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Bernie Struggling to Contain His Revolution

But it's not clear that he's in control of the movement he began

Bernie Sanders speaks at the Democratic National Convention. (Photo By Bill Clark/CQ Roll Call)
Bernie Sanders speaks at the Democratic National Convention. (Photo By Bill Clark/CQ Roll Call)

Bernie Sanders started a political revolution in 2016, but it became immediately obvious on the first day of the Democratic National Convention that Sanders is not entirely in control of the movement he began.  

The first signs of a mutiny in Bernieland came hours before the convention was gaveled to order in Philadelphia, as Sanders addressed a group of supporters eager to get their marching orders. When he signaled that the time had come to move on from battling Hillary Clinton and shift the focus to Republicans, Sanders could not rein in their anger.  

“We have got to defeat Donald Trump!” Sanders said to cheers. “And we have got to elect Hillary Clinton and Tim Kaine!” For the next 60 seconds, Sanders tried to speak over boos that rained down. Holding his hands up to silence the jeers, he implored them, “Brothers and sisters! Brothers and sisters! … This is the real world we live in.”  

But the Berniacs didn’t want to hear about the real world. They weren’t done with the the fight that Bernie had begun.  

Elsewhere in the city, different pro-Sanders protestors were chanting the same anti-Clinton taunt that RNC delegates shouted in Cleveland last week, yelling, “Lock her up! Lock her up!” Another group shouted “Hell no, DNC, we won’t vote for Hillary!”  

At a Market Street hotel, the leader of “Delegates for Bernie,” Norman Solomon, made it clear he and his group weren’t done with Clinton, either, no matter what Sanders has to say.  

“We will take everything under advisement, including from Bernie Sanders, but we are totally independent of the Sanders campaign,” Solomon said. “As beloved as Bernie is, his brilliance comes from the fact that he’s not running the show.”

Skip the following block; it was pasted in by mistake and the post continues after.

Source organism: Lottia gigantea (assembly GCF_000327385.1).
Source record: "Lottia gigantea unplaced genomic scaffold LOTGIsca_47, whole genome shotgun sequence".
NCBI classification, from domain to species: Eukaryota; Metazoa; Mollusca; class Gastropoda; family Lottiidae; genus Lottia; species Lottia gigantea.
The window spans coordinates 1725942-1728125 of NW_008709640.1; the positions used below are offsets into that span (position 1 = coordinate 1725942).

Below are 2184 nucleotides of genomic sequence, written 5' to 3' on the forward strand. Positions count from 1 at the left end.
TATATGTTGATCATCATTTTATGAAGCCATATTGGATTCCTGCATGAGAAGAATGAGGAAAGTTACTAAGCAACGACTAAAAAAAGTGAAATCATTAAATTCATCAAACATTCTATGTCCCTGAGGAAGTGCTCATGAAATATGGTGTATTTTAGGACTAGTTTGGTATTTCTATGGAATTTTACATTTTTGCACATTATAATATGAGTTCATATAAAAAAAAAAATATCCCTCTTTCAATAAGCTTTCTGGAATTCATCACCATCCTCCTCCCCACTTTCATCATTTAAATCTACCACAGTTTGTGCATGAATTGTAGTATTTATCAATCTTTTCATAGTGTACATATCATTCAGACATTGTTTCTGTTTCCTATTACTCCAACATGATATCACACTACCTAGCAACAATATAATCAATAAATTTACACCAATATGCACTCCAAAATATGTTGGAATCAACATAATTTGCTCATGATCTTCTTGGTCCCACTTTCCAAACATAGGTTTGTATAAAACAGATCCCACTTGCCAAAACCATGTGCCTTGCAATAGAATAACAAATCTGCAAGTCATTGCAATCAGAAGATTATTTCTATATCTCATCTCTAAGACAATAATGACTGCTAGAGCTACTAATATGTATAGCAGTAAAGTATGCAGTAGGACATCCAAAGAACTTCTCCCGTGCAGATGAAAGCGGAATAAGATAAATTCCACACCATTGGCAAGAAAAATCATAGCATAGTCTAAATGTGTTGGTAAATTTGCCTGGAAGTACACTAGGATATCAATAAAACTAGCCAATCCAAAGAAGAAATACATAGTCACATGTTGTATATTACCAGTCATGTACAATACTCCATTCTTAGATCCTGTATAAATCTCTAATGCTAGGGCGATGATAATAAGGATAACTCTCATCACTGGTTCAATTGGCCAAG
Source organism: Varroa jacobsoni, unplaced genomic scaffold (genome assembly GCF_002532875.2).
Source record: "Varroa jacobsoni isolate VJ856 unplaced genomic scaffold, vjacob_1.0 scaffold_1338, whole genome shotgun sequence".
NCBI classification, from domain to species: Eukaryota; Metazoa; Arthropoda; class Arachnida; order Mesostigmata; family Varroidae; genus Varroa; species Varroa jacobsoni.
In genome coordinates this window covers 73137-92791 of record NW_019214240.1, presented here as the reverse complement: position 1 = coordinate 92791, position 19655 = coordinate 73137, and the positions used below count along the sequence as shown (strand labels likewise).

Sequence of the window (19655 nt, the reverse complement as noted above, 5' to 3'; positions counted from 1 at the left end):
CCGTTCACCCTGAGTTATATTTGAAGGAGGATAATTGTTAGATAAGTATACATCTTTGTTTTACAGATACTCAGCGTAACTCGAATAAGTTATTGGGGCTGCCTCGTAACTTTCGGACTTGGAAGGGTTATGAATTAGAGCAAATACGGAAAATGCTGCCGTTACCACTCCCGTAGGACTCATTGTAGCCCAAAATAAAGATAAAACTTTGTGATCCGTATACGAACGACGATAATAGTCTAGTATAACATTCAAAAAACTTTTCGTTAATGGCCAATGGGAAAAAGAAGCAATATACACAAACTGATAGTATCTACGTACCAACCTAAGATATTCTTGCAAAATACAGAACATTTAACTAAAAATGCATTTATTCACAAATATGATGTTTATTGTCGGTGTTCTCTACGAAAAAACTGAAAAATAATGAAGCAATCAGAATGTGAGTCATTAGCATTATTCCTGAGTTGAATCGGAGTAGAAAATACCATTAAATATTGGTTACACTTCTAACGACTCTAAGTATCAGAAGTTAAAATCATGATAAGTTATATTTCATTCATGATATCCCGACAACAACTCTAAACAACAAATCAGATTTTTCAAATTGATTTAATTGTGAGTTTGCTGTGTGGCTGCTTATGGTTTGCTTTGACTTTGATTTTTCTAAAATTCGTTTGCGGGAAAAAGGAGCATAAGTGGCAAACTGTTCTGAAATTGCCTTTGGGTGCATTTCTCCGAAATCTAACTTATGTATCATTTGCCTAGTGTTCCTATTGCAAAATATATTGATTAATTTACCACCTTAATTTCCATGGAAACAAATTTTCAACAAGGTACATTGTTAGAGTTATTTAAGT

Between the Wikileaks trove of DNC emails, the scandal engulfing DNC chair Debbie Wasserman Schultz, and Clinton’s choice of moderate Sen. Tim Kaine as her running mate, Solomon said progressives felt Clinton was continuing to “thumb her nose” at them. Challenging Kaine’s nomination on the floor of the convention this week could be one of their last chances to stop her progress.  

Karen Bernal, a Bernie delegate from California, said she’d heard “through the grapevine” that the Sanders campaign was pressuring them not to be so overt in their protests, both in the city and on the convention floor.  

“My job is to make sure that the wishes of my states’ delegation are heard,” Bernal said. “They are going to do what they feel is in keeping with the so-called political revolution.”  

The biggest test for Sanders and his revolution came Monday night, when he gave an unambiguous endorsement of Clinton and urged his supporters to follow suit. For the most part, they did.  

“To all of our supporters here and around the country, I hope you take enormous pride in what we have achieved,” he said. “We have begun a political revolution to transform America and that revolution, our revolution continues.”  

Even as many stood weeping on the convention floor, Sanders declared, “Hillary Clinton will make an outstanding president and I am proud to stand with her tonight.”  

At that moment, Sanders’ presidential ambitions finally ended, but progressives say they expect him to be a force within the party and nationally.  

Because of the strength of his campaign, his opposition to the Trans Pacific Partnership has now become accepted Democratic policy, even as President Barack Obama continues to support it. Sanders also won changes to the Democratic platform, and on Monday, the resignation of Rep. Debbie Wasserman Schultz as chair of the DNC.  

It may not be the White House, but Sanders is poised to nonetheless emerge from 2016 elections with more power and influence than he ever had before. If Democrats take back the Senate, Sanders is in line to take over the Health, Education, and Labor Committee, where he could leave his mark health care and welfare policy for a generation.  

He’s also likely to be the de facto leader of the often unwieldy progressive movement, even more so than Sen. Elizabeth Warren, who had unofficially occupied that role leading up to the 2016 elections.  

“I think Bernie will have way more influence than Warren because he’s shown the guts,” Solomon said. “He’s shown the guts.”  

Solomon also said more details of that possible challenge to Kaine will come out as the week goes on, whether or not Bernie endorses the fight.  

Roll Call columnist Patricia Murphy covers national politics for The Daily Beast. Previously, she was the Capitol Hill bureau chief for Politics Daily and founder and editor of Citizen Jane Politics. Follow her on Twitter @1PatriciaMurphy.

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